Will We Ever See Mueller’s Report on Trump? Maybe.

The swirl of speculation surrounding the Russia investigation often assumes that the special counsel, Robert S. Mueller III, will release a report of his findings that will serve as the definitive explanation of how Russia interfered in the 2016 election and whether President Trump or his associates coordinated with Moscow.

But there is no such guarantee. The law does not require the Justice Department to release a report, and Mr. Mueller has been silent on the issue. Mr. Trump’s nominee for attorney general, William P. Barr, said at his confirmation hearing on Tuesday that he wanted to release as much of what Mr. Mueller found as possible. But he said he needed to learn more about the report and the regulations that govern his releasing information from it before deciding what to do about disclosing the findings.

That answer did not satisfy leading Senate Democrats, who said on Wednesday that they would oppose Mr. Barr’s nomination unless he agreed to release the entire report Mr. Mueller produces, except for redactions of sensitive national security information.

.. Nearly a half-century ago, the special counsel investigating President Richard M. Nixon over the Watergate scandal, Leon Jaworski, had a grand jury send to Congress a terse report containing spare factual statements with citations of evidence and no legal analysis. This report, known as the “Road Map,” was kept secret until last year.

But Mr. Mueller is working under a different set of rules than any of those investigators.

.. The officials who wrote the regulations sought to prevent the sort of “extravagant” steps Mr. Starr had taken in writing his report, according to Neal Katyal, a former Justice Department official who drafted the rules.

.. The regulation instructs Mr. Mueller to give the attorney general “a confidential report” when he has finished his investigation explaining his decisions about whom to prosecute and whom not to charge. The attorney general, in turn, must send a report to Congress explaining why the work has concluded. The attorney general is also free to decide that issuing that report would be in the public interest, as long as it is released lawfully.

.. The Justice Department’s explanation of the special counsel regulations, filed in the Federal Register in 1999, criticized the old independent counsel law’s system where prosecutors filed reports directly to Congress that typically were made public, as in the Starr investigation.

Instead, officials called for special counsels to write confidential summaries to the attorney general about their charging decisions and for the attorney general’s report to Congress to be a “brief notification” that the investigation was closed and why.

.. While Mr. Barr repeatedly emphasized that he wants to make public as much information as he can about the special counsel investigation, he stopped short of making commitments — emphasizing that certain rules might hamstring him and that he had not yet been briefed on Mr. Mueller’s investigation. He also said he wanted to speak to Mr. Mueller and Rod J. Rosenstein, the deputy attorney general who appointed the special counsel, to see what they were already thinking.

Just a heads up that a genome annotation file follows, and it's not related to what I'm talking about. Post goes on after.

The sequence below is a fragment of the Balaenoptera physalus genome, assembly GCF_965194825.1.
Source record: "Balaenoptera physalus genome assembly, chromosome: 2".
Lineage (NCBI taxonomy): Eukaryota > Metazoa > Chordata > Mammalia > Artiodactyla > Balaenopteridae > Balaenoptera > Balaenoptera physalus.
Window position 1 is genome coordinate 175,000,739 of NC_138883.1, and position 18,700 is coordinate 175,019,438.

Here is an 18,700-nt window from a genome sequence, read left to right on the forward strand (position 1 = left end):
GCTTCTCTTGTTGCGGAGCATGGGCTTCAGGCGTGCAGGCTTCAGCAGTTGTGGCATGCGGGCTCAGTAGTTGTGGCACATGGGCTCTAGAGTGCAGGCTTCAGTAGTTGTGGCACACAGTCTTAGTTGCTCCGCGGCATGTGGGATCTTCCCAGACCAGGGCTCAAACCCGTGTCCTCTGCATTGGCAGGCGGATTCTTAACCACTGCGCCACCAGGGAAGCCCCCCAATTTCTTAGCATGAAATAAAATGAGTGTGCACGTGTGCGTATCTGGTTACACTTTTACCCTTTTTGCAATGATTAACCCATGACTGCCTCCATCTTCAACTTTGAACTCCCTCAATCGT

“I don’t know what, at the end of the day, what will be releasable,” he said at his confirmation hearing. “I don’t know what Bob Mueller is writing.”

Mr. Barr left open possibilities including drafting his own summary of the findings, should he be confirmed as attorney general, as expected.

.. “There are different reports at work here,” Mr. Barr said. “Under the current regulations, the special counsel report is confidential, and the report that goes public would be a report by the attorney general.”

.. That answer failed to placate Democrats and left confusion about his ultimate intentions. On Wednesday, one of the witnesses at his hearing, Neil Kinkopf, a Georgia State University law professor and former Justice Department official in the Obama and Clinton administrations, flagged the ambiguity with concern, saying Mr. Barr seemed to be interpreting the regulation to mean that the attorney general should release his own report, not turn over Mr. Mueller’s.
.. Mr. Barr also noted that the Justice Department typically keeps confidential so-called declination memos where prosecutors explain what they uncovered about anyone they decide not to prosecute.

On Wednesday, Mr. Kinkopf noted that the Justice Department had taken the position that sitting presidents could not be indicted while in office. If Mr. Barr strictly enforces the view that department policy forbids putting out negative information about people whom prosecutors declined to charge, he said, that would prevent Justice Department officials from releasing information about Mr. Trump’s actions.

.. Mr. Katyal said there was one way around that. The special counsel regulation requires Mr. Barr to tell Congress about any instance in which he overruled a step Mr. Mueller proposed, so if Mr. Mueller were to suggest indicting Mr. Trump, the attorney general report would have to discuss that.